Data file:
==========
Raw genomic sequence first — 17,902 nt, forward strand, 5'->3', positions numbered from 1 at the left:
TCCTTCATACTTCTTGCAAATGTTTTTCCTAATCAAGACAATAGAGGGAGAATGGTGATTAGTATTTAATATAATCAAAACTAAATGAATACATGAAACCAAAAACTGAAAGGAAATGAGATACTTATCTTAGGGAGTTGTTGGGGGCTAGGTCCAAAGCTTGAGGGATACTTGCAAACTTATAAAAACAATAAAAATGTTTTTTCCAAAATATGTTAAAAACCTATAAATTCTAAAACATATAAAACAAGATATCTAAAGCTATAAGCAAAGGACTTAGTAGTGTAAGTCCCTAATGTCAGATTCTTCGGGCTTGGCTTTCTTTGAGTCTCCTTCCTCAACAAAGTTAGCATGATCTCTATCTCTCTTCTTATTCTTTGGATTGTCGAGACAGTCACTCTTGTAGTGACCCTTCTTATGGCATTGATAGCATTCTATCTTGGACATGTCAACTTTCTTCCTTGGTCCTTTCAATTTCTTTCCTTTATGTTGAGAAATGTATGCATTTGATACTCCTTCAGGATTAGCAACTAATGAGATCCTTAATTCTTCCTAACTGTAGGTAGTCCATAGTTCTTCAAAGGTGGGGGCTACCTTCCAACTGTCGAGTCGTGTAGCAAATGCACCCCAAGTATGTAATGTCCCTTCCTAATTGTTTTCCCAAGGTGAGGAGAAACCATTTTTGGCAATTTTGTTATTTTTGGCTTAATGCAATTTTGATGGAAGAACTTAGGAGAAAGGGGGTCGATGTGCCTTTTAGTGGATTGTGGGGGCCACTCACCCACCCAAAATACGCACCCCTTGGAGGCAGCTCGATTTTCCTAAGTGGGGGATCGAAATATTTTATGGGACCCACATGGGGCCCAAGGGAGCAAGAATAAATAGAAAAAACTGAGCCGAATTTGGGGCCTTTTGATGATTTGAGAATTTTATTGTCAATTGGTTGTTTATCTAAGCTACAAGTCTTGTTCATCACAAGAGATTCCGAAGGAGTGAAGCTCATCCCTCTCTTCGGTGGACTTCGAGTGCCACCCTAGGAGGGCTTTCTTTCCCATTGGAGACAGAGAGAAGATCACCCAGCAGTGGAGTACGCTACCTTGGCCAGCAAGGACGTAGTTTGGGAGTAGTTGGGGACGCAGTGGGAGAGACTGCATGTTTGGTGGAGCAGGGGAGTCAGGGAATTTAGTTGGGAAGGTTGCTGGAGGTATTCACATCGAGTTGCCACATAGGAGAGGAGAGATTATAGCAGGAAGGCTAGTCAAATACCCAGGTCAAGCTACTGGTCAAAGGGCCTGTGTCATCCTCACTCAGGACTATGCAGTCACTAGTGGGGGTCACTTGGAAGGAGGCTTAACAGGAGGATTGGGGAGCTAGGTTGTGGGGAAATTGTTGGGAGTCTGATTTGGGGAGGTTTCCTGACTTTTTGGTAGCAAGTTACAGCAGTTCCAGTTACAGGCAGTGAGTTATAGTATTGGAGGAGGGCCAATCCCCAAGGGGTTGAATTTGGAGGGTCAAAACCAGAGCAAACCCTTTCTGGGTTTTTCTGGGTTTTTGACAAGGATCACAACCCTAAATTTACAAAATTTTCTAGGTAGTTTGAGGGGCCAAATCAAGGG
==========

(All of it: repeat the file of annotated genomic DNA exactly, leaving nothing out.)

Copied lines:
Raw genomic sequence first — 17,902 nt, forward strand, 5'->3', positions numbered from 1 at the left:
TCCTTCATACTTCTTGCAAATGTTTTTCCTAATCAAGACAATAGAGGGAGAATGGTGATTAGTATTTAATATAATCAAAACTAAATGAATACATGAAACCAAAAACTGAAAGGAAATGAGATACTTATCTTAGGGAGTTGTTGGGGGCTAGGTCCAAAGCTTGAGGGATACTTGCAAACTTATAAAAACAATAAAAATGTTTTTTCCAAAATATGTTAAAAACCTATAAATTCTAAAACATATAAAACAAGATATCTAAAGCTATAAGCAAAGGACTTAGTAGTGTAAGTCCCTAATGTCAGATTCTTCGGGCTTGGCTTTCTTTGAGTCTCCTTCCTCAACAAAGTTAGCATGATCTCTATCTCTCTTCTTATTCTTTGGATTGTCGAGACAGTCACTCTTGTAGTGACCCTTCTTATGGCATTGATAGCATTCTATCTTGGACATGTCAACTTTCTTCCTTGGTCCTTTCAATTTCTTTCCTTTATGTTGAGAAATGTATGCATTTGATACTCCTTCAGGATTAGCAACTAATGAGATCCTTAATTCTTCCTAACTGTAGGTAGTCCATAGTTCTTCAAAGGTGGGGGCTACCTTCCAACTGTCGAGTCGTGTAGCAAATGCACCCCAAGTATGTAATGTCCCTTCCTAATTGTTTTCCCAAGGTGAGGAGAAACCATTTTTGGCAATTTTGTTATTTTTGGCTTAATGCAATTTTGATGGAAGAACTTAGGAGAAAGGGGGTCGATGTGCCTTTTAGTGGATTGTGGGGGCCACTCACCCACCCAAAATACGCACCCCTTGGAGGCAGCTCGATTTTCCTAAGTGGGGGATCGAAATATTTTATGGGACCCACATGGGGCCCAAGGGAGCAAGAATAAATAGAAAAAACTGAGCCGAATTTGGGGCCTTTTGATGATTTGAGAATTTTATTGTCAATTGGTTGTTTATCTAAGCTACAAGTCTTGTTCATCACAAGAGATTCCGAAGGAGTGAAGCTCATCCCTCTCTTCGGTGGACTTCGAGTGCCACCCTAGGAGGGCTTTCTTTCCCATTGGAGACAGAGAGAAGATCACCCAGCAGTGGAGTACGCTACCTTGGCCAGCAAGGACGTAGTTTGGGAGTAGTTGGGGACGCAGTGGGAGAGACTGCATGTTTGGTGGAGCAGGGGAGTCAGGGAATTTAGTTGGGAAGGTTGCTGGAGGTATTCACATCGAGTTGCCACATAGGAGAGGAGAGATTATAGCAGGAAGGCTAGTCAAATACCCAGGTCAAGCTACTGGTCAAAGGGCCTGTGTCATCCTCACTCAGGACTATGCAGTCACTAGTGGGGGTCACTTGGAAGGAGGCTTAACAGGAGGATTGGGGAGCTAGGTTGTGGGGAAATTGTTGGGAGTCTGATTTGGGGAGGTTTCCTGACTTTTTGGTAGCAAGTTACAGCAGTTCCAGTTACAGGCAGTGAGTTATAGTATTGGAGGAGGGCCAATCCCCAAGGGGTTGAATTTGGAGGGTCAAAACCAGAGCAAACCCTTTCTGGGTTTTTCTGGGTTTTTGACAAGGATCACAACCCTAAATTTACAAAATTTTCTAGGTAGTTTGAGGGGCCAAATCAAGGG